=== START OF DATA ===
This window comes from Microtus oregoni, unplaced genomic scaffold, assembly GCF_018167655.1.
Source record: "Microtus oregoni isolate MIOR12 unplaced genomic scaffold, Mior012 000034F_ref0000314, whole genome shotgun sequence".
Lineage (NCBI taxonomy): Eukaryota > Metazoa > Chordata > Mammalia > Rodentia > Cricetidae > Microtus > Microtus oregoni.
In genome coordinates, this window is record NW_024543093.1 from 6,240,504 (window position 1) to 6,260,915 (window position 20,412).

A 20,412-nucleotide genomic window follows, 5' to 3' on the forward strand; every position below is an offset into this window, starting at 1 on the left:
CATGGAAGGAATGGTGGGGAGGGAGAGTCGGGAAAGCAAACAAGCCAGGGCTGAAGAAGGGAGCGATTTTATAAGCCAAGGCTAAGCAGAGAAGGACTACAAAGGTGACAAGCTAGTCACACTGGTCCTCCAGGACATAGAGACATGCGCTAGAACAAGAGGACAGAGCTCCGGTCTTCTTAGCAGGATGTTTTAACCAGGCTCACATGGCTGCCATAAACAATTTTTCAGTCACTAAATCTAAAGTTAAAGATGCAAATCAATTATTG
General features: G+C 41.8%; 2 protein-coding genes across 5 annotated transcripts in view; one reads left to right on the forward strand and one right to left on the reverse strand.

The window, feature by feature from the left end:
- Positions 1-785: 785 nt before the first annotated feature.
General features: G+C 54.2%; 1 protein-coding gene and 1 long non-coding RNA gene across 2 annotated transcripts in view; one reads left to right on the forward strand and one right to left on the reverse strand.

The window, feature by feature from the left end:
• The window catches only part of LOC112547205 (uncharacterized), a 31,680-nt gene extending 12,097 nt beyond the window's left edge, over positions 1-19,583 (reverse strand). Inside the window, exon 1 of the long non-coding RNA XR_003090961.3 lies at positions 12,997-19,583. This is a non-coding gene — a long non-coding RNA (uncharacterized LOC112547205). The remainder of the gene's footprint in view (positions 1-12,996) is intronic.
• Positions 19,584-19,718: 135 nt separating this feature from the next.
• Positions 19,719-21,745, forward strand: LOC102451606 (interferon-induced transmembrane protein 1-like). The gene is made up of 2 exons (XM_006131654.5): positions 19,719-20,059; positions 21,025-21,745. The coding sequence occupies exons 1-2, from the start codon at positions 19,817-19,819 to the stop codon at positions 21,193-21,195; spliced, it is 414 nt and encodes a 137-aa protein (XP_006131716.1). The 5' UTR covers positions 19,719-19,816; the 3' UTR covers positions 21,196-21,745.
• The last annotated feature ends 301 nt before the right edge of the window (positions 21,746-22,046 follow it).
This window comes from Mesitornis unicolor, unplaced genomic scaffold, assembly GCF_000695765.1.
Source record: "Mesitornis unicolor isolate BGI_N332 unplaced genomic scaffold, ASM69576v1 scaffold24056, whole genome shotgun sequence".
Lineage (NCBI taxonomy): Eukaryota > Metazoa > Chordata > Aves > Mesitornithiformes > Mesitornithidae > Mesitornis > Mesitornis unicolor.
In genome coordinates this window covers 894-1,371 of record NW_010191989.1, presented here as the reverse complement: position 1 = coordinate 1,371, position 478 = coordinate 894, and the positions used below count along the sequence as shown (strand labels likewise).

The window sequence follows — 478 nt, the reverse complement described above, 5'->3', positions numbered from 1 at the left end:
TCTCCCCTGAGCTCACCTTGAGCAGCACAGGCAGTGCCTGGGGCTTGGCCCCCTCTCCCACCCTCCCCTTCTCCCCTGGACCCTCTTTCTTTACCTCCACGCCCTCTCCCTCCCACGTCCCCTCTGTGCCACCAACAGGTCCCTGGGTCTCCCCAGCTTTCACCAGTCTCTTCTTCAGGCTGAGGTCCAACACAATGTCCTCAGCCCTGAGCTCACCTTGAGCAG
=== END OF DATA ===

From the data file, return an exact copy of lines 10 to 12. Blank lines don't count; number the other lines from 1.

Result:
General features: G+C 54.2%; 1 protein-coding gene and 1 long non-coding RNA gene across 2 annotated transcripts in view; one reads left to right on the forward strand and one right to left on the reverse strand.

The window, feature by feature from the left end:
• The window catches only part of LOC112547205 (uncharacterized), a 31,680-nt gene extending 12,097 nt beyond the window's left edge, over positions 1-19,583 (reverse strand). Inside the window, exon 1 of the long non-coding RNA XR_003090961.3 lies at positions 12,997-19,583. This is a non-coding gene — a long non-coding RNA (uncharacterized LOC112547205). The remainder of the gene's footprint in view (positions 1-12,996) is intronic.